CSX: Turning Around Finally?

| About: CSX Corporation (CSX)
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CSX shares have been recovering over the past five months as the company’s moves to counter the weakness in the end-market have borne fruit.

CSX has been able to improve its gross margin and recover the operating cash flow despite top line weakness since it has managed to increase the operating efficiency.

By increasing train length, train velocity, and reducing the terminal dwell time, CSX is transporting more volumes at lower operational costs, a trend that’s expected to continue.

Last year, CSX’s train length increased 16% to 6,400 feet, and this year, it plans to increase siding length to over 6,500 feet to increase the length further.

CSX is also building hubs at strategic locations to connect high-volume corridors to increase transportation speed and reduce costs at the same time.

Railroad company CSX (NYSE:CSX) has been in recovery mode of late. After a weak start to the year due to the volatility in commodity prices, CSX shares have gained almost 20% in the past five months. This is despite the fact that CSX announced last month that its volumes for the ongoing second quarter will drop in the high single digits.

This decline in volumes will be driven by a secular decline across almost all of CSX's markets. For instance, cheap natural gas has led to a drop in coal usage for electricity generation, while a cut back in oil production in the U.S. has impacted the transport of crude oil due to low prices. As a result of the weakness in these markets, CSX's revenue has taken a hit. However, despite the adverse situation in the end market, CSX has been able to bring about an improvement in its operational structure, and this is what will help the company tide over the end-market weakness.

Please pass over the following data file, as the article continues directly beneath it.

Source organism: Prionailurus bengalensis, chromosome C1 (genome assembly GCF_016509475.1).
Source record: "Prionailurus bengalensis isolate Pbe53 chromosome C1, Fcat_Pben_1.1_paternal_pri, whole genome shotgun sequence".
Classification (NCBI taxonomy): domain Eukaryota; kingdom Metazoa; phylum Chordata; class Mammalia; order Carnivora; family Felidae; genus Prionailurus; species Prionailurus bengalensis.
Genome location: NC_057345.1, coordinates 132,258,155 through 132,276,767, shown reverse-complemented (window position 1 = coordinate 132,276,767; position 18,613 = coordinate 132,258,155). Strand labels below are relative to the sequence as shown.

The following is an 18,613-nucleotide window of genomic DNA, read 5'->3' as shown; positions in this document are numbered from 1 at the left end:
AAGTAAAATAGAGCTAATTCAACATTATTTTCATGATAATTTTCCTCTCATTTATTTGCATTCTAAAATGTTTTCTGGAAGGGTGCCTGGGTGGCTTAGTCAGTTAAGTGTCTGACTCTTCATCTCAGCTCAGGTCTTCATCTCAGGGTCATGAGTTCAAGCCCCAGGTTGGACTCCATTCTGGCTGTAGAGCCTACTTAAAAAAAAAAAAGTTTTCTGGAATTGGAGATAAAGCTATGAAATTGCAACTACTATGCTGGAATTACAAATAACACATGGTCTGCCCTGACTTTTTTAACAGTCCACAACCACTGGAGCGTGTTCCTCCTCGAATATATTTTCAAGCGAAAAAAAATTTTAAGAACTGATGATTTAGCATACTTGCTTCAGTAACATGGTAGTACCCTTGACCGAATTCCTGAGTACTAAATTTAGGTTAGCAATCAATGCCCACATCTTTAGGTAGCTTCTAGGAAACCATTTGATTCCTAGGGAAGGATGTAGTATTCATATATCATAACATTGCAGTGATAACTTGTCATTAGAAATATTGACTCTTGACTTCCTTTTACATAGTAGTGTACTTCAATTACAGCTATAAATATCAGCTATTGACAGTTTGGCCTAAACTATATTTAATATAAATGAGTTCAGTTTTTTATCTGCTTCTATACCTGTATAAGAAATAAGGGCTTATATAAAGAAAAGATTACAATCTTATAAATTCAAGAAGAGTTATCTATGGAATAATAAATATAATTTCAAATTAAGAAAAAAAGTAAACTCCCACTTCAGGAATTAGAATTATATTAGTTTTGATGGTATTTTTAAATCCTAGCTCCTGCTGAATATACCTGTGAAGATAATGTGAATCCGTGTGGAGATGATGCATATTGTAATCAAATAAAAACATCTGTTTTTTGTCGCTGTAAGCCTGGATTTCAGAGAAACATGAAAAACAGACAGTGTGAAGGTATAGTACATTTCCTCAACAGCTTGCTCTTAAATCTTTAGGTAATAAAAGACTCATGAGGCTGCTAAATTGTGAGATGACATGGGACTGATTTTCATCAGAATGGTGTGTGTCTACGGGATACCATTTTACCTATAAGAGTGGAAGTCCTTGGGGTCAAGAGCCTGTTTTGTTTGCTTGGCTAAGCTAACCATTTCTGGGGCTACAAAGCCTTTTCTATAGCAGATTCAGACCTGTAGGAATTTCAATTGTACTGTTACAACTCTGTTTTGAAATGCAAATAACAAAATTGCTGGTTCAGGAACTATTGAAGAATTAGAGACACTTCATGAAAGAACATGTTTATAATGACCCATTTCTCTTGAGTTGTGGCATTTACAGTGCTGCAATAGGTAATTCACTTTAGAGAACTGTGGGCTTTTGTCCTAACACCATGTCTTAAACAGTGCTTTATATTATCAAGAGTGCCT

In fact, CSX's operational resilience is one of the reasons why the stock has managed to make a strong recovery on the market in the past five months. The following chart testifies that despite lower revenue, CSX's margins have continued increasing while its operating cash flow is now getting back on track.

So, in this article, we will take a look at the moves made by CSX to counter the end-market weakness and check how they will help the company do well in the long run.

What's working so well for CSX?

CSX is taking measures so that it can continue to deliver more savings and counter the end-market weakness. As a part of this strategy, the company is working to improve the length of its trains.

For instance, CSX is planning to increase the length of its siding through its core operational corridor from Nashville to Cincinnati, which is currently limited to 6,500 feet. Now, last year, CSX had increased its train length to 6,400 feet last year, which means that by increasing the siding length further, it is planning further train length increments.

Once CSX increases the siding length, it will be able to transport higher volumes going forward and that too at lower costs. Moreover, CSX is making infrastructure improvements with its hub and spoke strategy so that it can connect markets with higher volumes. As shown below, CSX is currently focused on connecting the Northwest Ohio and the Carolina hubs by way of a connector to facilitate higher transfer volumes.